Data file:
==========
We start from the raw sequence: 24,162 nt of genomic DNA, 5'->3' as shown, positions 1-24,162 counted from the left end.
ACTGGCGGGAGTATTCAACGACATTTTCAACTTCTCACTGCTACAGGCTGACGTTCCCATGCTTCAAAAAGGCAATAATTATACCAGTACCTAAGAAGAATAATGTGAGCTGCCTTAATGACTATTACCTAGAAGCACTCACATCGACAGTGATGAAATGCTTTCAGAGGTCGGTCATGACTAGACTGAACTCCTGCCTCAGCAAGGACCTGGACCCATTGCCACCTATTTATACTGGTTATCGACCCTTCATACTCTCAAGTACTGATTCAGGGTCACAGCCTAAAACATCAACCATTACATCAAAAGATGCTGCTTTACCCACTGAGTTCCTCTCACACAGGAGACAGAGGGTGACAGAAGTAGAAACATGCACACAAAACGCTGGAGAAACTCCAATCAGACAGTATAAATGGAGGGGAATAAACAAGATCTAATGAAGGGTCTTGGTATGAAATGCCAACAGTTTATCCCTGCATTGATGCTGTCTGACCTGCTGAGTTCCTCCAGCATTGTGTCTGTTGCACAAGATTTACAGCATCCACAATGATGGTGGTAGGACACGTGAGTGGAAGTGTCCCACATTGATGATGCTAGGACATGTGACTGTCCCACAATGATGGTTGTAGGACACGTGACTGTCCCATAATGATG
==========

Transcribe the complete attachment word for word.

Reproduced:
We start from the raw sequence: 24,162 nt of genomic DNA, 5'->3' as shown, positions 1-24,162 counted from the left end.
ACTGGCGGGAGTATTCAACGACATTTTCAACTTCTCACTGCTACAGGCTGACGTTCCCATGCTTCAAAAAGGCAATAATTATACCAGTACCTAAGAAGAATAATGTGAGCTGCCTTAATGACTATTACCTAGAAGCACTCACATCGACAGTGATGAAATGCTTTCAGAGGTCGGTCATGACTAGACTGAACTCCTGCCTCAGCAAGGACCTGGACCCATTGCCACCTATTTATACTGGTTATCGACCCTTCATACTCTCAAGTACTGATTCAGGGTCACAGCCTAAAACATCAACCATTACATCAAAAGATGCTGCTTTACCCACTGAGTTCCTCTCACACAGGAGACAGAGGGTGACAGAAGTAGAAACATGCACACAAAACGCTGGAGAAACTCCAATCAGACAGTATAAATGGAGGGGAATAAACAAGATCTAATGAAGGGTCTTGGTATGAAATGCCAACAGTTTATCCCTGCATTGATGCTGTCTGACCTGCTGAGTTCCTCCAGCATTGTGTCTGTTGCACAAGATTTACAGCATCCACAATGATGGTGGTAGGACACGTGAGTGGAAGTGTCCCACATTGATGATGCTAGGACATGTGACTGTCCCACAATGATGGTTGTAGGACACGTGACTGTCCCATAATGATG